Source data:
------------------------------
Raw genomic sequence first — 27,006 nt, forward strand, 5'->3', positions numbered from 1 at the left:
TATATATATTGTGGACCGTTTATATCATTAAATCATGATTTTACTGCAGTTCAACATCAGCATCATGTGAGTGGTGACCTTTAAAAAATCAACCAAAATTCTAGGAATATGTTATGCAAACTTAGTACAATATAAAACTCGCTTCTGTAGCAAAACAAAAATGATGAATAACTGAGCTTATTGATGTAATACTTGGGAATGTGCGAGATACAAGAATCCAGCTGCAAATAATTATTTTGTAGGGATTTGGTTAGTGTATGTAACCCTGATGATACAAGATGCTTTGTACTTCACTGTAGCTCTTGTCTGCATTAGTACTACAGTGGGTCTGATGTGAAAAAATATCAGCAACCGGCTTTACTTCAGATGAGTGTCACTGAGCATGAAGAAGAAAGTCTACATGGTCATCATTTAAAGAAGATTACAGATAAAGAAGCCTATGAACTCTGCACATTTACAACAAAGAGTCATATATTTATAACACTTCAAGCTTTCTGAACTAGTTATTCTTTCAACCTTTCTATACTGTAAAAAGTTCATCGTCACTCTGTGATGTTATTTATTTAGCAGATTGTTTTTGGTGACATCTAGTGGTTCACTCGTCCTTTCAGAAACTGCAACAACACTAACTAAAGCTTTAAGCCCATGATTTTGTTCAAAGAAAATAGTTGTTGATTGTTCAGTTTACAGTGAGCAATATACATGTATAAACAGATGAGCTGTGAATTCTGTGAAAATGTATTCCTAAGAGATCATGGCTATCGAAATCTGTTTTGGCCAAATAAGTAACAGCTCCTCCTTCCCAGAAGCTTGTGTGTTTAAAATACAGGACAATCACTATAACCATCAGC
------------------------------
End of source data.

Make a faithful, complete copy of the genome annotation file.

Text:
Raw genomic sequence first — 27,006 nt, forward strand, 5'->3', positions numbered from 1 at the left:
TATATATATTGTGGACCGTTTATATCATTAAATCATGATTTTACTGCAGTTCAACATCAGCATCATGTGAGTGGTGACCTTTAAAAAATCAACCAAAATTCTAGGAATATGTTATGCAAACTTAGTACAATATAAAACTCGCTTCTGTAGCAAAACAAAAATGATGAATAACTGAGCTTATTGATGTAATACTTGGGAATGTGCGAGATACAAGAATCCAGCTGCAAATAATTATTTTGTAGGGATTTGGTTAGTGTATGTAACCCTGATGATACAAGATGCTTTGTACTTCACTGTAGCTCTTGTCTGCATTAGTACTACAGTGGGTCTGATGTGAAAAAATATCAGCAACCGGCTTTACTTCAGATGAGTGTCACTGAGCATGAAGAAGAAAGTCTACATGGTCATCATTTAAAGAAGATTACAGATAAAGAAGCCTATGAACTCTGCACATTTACAACAAAGAGTCATATATTTATAACACTTCAAGCTTTCTGAACTAGTTATTCTTTCAACCTTTCTATACTGTAAAAAGTTCATCGTCACTCTGTGATGTTATTTATTTAGCAGATTGTTTTTGGTGACATCTAGTGGTTCACTCGTCCTTTCAGAAACTGCAACAACACTAACTAAAGCTTTAAGCCCATGATTTTGTTCAAAGAAAATAGTTGTTGATTGTTCAGTTTACAGTGAGCAATATACATGTATAAACAGATGAGCTGTGAATTCTGTGAAAATGTATTCCTAAGAGATCATGGCTATCGAAATCTGTTTTGGCCAAATAAGTAACAGCTCCTCCTTCCCAGAAGCTTGTGTGTTTAAAATACAGGACAATCACTATAACCATCAGC